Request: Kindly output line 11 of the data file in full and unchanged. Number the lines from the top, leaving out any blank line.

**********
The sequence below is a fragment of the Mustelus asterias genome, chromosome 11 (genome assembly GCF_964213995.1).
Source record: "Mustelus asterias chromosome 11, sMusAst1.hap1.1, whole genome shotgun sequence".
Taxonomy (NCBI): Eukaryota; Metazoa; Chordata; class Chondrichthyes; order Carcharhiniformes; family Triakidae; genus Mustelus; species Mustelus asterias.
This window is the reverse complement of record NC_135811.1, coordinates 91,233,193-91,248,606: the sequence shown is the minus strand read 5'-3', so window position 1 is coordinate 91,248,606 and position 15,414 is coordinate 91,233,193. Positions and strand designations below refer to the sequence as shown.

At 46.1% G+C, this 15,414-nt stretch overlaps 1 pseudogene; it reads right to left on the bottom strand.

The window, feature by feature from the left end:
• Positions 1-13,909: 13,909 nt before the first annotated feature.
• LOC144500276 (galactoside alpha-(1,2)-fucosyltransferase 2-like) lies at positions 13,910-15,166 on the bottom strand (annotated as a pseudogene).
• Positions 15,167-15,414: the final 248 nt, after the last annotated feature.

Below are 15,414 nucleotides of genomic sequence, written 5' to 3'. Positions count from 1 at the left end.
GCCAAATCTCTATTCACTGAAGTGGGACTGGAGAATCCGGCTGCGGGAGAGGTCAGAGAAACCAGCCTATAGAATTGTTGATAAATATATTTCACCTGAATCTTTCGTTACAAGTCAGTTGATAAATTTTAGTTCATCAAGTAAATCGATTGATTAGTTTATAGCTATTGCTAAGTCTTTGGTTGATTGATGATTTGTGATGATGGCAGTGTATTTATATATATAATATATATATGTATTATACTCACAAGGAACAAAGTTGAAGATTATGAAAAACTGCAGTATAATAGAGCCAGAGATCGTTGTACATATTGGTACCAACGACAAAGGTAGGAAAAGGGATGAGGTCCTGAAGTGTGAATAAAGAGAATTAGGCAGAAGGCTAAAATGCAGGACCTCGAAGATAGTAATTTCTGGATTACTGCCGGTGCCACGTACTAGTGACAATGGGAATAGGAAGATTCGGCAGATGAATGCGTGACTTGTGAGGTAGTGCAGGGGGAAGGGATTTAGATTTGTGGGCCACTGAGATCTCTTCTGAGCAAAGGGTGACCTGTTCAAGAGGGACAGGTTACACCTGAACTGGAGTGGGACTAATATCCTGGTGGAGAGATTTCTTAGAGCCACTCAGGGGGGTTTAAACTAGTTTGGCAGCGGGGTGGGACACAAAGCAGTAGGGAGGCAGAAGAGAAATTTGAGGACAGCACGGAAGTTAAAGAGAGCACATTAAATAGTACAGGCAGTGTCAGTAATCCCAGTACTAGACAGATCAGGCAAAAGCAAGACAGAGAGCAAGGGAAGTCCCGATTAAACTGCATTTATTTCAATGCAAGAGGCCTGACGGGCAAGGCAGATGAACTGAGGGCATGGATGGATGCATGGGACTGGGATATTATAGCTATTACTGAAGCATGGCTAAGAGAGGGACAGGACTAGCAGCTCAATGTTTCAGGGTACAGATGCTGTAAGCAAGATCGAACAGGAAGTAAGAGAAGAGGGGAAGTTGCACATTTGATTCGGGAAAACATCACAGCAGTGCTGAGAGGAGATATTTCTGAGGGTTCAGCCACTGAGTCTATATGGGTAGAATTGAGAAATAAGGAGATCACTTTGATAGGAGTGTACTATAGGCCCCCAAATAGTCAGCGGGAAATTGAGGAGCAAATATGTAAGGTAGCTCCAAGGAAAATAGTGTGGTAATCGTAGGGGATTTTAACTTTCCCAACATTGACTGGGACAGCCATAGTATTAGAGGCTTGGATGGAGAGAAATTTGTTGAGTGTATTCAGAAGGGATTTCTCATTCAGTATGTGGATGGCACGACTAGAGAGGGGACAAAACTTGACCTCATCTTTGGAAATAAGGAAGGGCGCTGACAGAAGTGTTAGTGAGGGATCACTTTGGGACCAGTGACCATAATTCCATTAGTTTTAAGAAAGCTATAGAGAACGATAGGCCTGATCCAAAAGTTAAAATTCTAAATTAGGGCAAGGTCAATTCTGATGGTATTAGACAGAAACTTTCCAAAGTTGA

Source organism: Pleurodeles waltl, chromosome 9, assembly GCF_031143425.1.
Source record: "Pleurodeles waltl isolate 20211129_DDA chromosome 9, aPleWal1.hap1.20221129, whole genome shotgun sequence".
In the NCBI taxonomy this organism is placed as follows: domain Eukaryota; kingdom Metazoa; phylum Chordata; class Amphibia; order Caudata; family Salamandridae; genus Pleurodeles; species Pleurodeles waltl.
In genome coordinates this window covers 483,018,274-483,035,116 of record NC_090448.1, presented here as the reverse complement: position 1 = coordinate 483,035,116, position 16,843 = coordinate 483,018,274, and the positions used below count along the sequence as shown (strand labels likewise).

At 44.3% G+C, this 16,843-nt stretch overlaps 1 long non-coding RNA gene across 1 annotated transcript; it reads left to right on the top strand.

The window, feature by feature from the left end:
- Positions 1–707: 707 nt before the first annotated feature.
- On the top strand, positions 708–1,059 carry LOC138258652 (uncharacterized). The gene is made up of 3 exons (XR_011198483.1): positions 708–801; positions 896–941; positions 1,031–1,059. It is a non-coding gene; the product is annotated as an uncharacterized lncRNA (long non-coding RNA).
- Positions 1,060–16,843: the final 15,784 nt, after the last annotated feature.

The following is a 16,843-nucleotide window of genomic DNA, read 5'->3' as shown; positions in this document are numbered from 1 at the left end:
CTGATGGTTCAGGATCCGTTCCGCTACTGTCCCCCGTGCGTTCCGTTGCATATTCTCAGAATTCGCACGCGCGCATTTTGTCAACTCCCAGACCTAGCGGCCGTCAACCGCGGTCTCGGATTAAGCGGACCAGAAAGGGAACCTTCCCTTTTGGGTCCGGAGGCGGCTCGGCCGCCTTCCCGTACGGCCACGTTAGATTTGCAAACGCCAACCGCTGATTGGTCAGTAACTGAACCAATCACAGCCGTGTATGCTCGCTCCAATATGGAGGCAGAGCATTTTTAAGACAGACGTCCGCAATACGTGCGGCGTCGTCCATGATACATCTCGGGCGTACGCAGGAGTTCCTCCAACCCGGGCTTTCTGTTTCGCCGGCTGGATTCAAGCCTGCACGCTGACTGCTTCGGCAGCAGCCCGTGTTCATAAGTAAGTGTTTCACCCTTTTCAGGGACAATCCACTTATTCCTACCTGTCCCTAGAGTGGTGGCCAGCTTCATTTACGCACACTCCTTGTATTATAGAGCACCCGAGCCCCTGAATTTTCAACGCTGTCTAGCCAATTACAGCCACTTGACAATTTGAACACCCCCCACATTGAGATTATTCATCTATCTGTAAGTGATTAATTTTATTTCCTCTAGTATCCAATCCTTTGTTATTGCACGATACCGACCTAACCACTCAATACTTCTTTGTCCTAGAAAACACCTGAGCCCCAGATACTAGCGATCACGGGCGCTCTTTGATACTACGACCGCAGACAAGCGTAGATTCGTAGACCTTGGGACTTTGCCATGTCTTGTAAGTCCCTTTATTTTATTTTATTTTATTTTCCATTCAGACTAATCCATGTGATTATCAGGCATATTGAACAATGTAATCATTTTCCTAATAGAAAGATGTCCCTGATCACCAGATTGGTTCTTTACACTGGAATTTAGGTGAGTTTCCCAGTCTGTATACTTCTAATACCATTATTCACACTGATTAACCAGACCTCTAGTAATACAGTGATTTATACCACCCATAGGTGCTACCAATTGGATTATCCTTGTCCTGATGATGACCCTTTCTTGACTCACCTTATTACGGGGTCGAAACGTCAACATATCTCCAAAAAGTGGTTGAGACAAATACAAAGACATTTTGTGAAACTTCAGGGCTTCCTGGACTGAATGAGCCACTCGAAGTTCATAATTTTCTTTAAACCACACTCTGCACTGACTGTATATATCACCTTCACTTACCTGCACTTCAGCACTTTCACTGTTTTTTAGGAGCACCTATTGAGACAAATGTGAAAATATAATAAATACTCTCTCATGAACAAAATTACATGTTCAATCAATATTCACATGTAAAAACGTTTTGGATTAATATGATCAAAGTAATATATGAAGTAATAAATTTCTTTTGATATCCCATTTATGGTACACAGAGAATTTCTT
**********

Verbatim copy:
GCCAAATCTCTATTCACTGAAGTGGGACTGGAGAATCCGGCTGCGGGAGAGGTCAGAGAAACCAGCCTATAGAATTGTTGATAAATATATTTCACCTGAATCTTTCGTTACAAGTCAGTTGATAAATTTTAGTTCATCAAGTAAATCGATTGATTAGTTTATAGCTATTGCTAAGTCTTTGGTTGATTGATGATTTGTGATGATGGCAGTGTATTTATATATATAATATATATATGTATTATACTCACAAGGAACAAAGTTGAAGATTATGAAAAACTGCAGTATAATAGAGCCAGAGATCGTTGTACATATTGGTACCAACGACAAAGGTAGGAAAAGGGATGAGGTCCTGAAGTGTGAATAAAGAGAATTAGGCAGAAGGCTAAAATGCAGGACCTCGAAGATAGTAATTTCTGGATTACTGCCGGTGCCACGTACTAGTGACAATGGGAATAGGAAGATTCGGCAGATGAATGCGTGACTTGTGAGGTAGTGCAGGGGGAAGGGATTTAGATTTGTGGGCCACTGAGATCTCTTCTGAGCAAAGGGTGACCTGTTCAAGAGGGACAGGTTACACCTGAACTGGAGTGGGACTAATATCCTGGTGGAGAGATTTCTTAGAGCCACTCAGGGGGGTTTAAACTAGTTTGGCAGCGGGGTGGGACACAAAGCAGTAGGGAGGCAGAAGAGAAATTTGAGGACAGCACGGAAGTTAAAGAGAGCACATTAAATAGTACAGGCAGTGTCAGTAATCCCAGTACTAGACAGATCAGGCAAAAGCAAGACAGAGAGCAAGGGAAGTCCCGATTAAACTGCATTTATTTCAATGCAAGAGGCCTGACGGGCAAGGCAGATGAACTGAGGGCATGGATGGATGCATGGGACTGGGATATTATAGCTATTACTGAAGCATGGCTAAGAGAGGGACAGGACTAGCAGCTCAATGTTTCAGGGTACAGATGCTGTAAGCAAGATCGAACAGGAAGTAAGAGAAGAGGGGAAGTTGCACATTTGATTCGGGAAAACATCACAGCAGTGCTGAGAGGAGATATTTCTGAGGGTTCAGCCACTGAGTCTATATGGGTAGAATTGAGAAATAAGGAGATCACTTTGATAGGAGTGTACTATAGGCCCCCAAATAGTCAGCGGGAAATTGAGGAGCAAATATGTAAGGTAGCTCCAAGGAAAATAGTGTGGTAATCGTAGGGGATTTTAACTTTCCCAACATTGACTGGGACAGCCATAGTATTAGAGGCTTGGATGGAGAGAAATTTGTTGAGTGTATTCAGAAGGGATTTCTCATTCAGTATGTGGATGGCACGACTAGAGAGGGGACAAAACTTGACCTCATCTTTGGAAATAAGGAAGGGCGCTGACAGAAGTGTTAGTGAGGGATCACTTTGGGACCAGTGACCATAATTCCATTAGTTTTAAGAAAGCTATAGAGAACGATAGGCCTGATCCAAAAGTTAAAATTCTAAATTAGGGCAAGGTCAATTCTGATGGTATTAGACAGAAACTTTCCAAAGTTGA